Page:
Today’s Top Alzheimer’s News


A May 2, 2018 CBS This Morning broadcast segment and article spotlighted Academy Award-winning actress Marcia Gay Harden’s experience with her mom’s Alzheimer’s disease. Writing “The Seasons of My Mother: A Memoir of Love, Family, and Flowers" is Harden’s journey to repurpose her pain toward something positive. "I didn't want her legacy to be Alzheimer's. I wanted her legacy to be this beautiful life that she's lived and that's really why I wrote it.” Also covered by People and Entertainment Weekly.


A May 2, 2018 Science Daily article reported that UCLA researchers have developed a promising drug strategy that blocks tau transmission utilizing a small molecule called cambinol. Tau is a major hallmark of Alzheimer’s disease which invades and destroys neighboring brain cells and speeds cognitive decline. According to senior study author Varghese John, "Over 200 molecules have been tested as disease-modifying Alzheimer's therapy in clinical trials, and none has yet attained the holy grail. Our paper describes a novel approach to slow Alzheimer's progression by showing it is possible to inhibit propagation of pathologic forms of tau."


According to a May 2, 2018 Futurity article, researchers linked circadian rhythm and aggression in the brains of mice, and developed special protein tools to turn off the cells causing the behavior. This is an important discovery for Alzheimer’s patients who experience “sundowning,” which includes increased aggression at night. “We have shown that the circadian clock in mice is closely linked to an aggression center in the mouse brain by a cell circuit. The human brain has those same groups of cells that the circuit goes through. With this knowledge, we are now enabled to target this circuit pharmacologically and target cells that make people aggressive at the end of the day,” said Timothy Lynagh of the University of Copenhagen.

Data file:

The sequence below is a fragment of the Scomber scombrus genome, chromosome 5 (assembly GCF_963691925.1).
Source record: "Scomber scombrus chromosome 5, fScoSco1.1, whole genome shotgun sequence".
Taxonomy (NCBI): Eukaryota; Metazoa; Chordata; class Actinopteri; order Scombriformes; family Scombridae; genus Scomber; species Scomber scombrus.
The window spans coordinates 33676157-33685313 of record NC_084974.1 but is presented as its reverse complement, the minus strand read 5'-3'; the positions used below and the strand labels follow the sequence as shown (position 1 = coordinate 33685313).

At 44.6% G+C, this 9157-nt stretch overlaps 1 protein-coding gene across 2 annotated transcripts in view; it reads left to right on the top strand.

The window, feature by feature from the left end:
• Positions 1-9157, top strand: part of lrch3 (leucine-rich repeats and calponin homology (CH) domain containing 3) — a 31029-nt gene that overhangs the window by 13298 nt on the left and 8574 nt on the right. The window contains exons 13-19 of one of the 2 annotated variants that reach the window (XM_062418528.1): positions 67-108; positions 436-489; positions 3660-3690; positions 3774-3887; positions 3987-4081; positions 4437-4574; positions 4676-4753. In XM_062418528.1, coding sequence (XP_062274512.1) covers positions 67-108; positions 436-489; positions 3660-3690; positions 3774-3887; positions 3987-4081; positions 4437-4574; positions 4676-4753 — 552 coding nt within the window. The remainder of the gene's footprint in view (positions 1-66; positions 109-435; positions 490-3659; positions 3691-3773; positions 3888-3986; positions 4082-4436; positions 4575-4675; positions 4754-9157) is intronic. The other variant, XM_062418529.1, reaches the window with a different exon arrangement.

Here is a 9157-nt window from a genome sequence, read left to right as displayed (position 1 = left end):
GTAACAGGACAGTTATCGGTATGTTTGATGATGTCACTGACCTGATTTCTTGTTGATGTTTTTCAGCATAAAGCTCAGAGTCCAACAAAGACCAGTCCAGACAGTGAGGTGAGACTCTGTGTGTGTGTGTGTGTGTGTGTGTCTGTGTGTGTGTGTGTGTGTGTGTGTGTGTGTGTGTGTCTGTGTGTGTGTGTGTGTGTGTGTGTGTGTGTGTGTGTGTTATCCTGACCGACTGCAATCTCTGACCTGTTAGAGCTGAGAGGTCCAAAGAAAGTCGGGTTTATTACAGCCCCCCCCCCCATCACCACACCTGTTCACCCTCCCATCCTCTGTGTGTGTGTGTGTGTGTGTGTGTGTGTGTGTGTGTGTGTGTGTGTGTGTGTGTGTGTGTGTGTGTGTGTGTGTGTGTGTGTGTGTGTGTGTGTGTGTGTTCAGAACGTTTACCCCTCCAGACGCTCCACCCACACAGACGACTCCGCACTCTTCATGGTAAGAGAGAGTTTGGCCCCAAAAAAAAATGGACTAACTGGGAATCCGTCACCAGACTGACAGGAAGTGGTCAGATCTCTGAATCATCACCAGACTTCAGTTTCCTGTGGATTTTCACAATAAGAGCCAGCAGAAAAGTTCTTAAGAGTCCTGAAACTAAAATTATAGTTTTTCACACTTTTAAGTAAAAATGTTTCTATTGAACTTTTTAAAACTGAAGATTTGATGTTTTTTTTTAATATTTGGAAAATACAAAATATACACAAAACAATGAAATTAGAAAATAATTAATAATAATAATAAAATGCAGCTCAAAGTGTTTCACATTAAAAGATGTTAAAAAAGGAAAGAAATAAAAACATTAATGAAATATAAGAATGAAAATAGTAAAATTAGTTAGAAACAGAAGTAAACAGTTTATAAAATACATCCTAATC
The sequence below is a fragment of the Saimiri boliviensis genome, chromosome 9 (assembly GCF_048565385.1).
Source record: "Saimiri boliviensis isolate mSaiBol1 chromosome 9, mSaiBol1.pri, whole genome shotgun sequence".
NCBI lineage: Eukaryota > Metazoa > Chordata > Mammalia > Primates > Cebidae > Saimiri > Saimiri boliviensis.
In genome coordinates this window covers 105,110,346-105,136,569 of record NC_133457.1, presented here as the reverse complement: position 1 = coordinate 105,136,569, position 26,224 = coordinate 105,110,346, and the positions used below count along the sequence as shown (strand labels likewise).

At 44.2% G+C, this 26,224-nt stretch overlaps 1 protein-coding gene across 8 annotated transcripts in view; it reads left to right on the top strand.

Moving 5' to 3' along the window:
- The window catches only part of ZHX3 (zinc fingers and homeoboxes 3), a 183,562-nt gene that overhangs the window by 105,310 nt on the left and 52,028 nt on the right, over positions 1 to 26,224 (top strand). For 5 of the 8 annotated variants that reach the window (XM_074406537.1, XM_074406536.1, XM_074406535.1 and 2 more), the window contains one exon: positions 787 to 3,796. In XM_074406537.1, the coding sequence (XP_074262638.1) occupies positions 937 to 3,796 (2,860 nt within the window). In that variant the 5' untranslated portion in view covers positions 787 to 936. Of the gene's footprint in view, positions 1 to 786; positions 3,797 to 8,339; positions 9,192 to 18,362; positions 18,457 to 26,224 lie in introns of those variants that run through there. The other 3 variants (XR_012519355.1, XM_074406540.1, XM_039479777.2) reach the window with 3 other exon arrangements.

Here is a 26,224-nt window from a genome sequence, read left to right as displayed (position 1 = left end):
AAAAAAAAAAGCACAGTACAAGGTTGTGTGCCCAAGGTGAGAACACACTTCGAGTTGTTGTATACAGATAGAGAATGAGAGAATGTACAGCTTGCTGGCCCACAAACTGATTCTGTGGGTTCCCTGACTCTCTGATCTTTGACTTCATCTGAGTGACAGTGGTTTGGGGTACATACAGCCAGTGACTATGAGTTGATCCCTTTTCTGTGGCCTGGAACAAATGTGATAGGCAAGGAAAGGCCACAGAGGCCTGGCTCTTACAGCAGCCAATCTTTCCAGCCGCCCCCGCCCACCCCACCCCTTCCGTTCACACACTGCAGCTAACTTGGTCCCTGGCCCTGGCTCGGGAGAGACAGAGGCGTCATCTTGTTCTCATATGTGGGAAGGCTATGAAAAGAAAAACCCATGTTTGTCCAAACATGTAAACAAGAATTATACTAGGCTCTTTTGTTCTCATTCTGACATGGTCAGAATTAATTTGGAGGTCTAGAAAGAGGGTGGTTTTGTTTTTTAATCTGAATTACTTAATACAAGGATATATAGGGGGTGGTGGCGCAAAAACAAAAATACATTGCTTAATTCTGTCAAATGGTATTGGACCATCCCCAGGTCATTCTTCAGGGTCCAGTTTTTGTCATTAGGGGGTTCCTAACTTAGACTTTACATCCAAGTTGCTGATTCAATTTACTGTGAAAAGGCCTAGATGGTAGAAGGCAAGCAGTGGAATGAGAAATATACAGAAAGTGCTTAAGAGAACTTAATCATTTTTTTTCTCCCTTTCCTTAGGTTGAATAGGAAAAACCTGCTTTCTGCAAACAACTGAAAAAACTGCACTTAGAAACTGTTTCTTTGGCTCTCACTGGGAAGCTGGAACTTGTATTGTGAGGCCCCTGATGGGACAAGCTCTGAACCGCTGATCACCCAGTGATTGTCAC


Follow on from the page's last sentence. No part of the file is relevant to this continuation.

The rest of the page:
A May 2, 2018 Science Daily article focused on a new study by Australian scientists looking at why clinical trials of drugs reducing proteins in the brain that were thought to cause dementia and Alzheimer's have failed. They point to inflammation as the cause for dementia-related diseases, and tissue damage as the result, reversing previous thinking. "With this new understanding of the disease, we now need to test existing anti-inflammatory drugs for their effectiveness in treating dementia," said project lead Professor Robert Richards of the University of Adelaide's School of Biological Sciences.


A May 2, 2018 La Jolla Light article highlighted a two-part panel at the La Jolla Community Center about where and how families and patients can find hope after receiving a dementia or Alzheimer’s disease diagnosis. Monarch Senior Living hosted the event in their ongoing efforts to provide educational resources to the community. According to panelist Scott Mitchell, pastor at La Jolla Presbyterian Church, speaking about the importance of reconciliation and forgiveness between family members and people with Alzheimer’s, “Give them permission to talk about the issues they have with family or any regrets.”


Join Being Patient’s weekly live talk on Facebook, tonight at 8pm (EST). Bill Burke, MD discusses what people should ask their doctor if they see signs of cognitive decline in themselves or a loved one. Burke is a specialist in geriatric psychiatry and the Director of the Stead Family Memory Center at the Banner Alzheimer's Institute. Submit questions ahead of time in the comments section.

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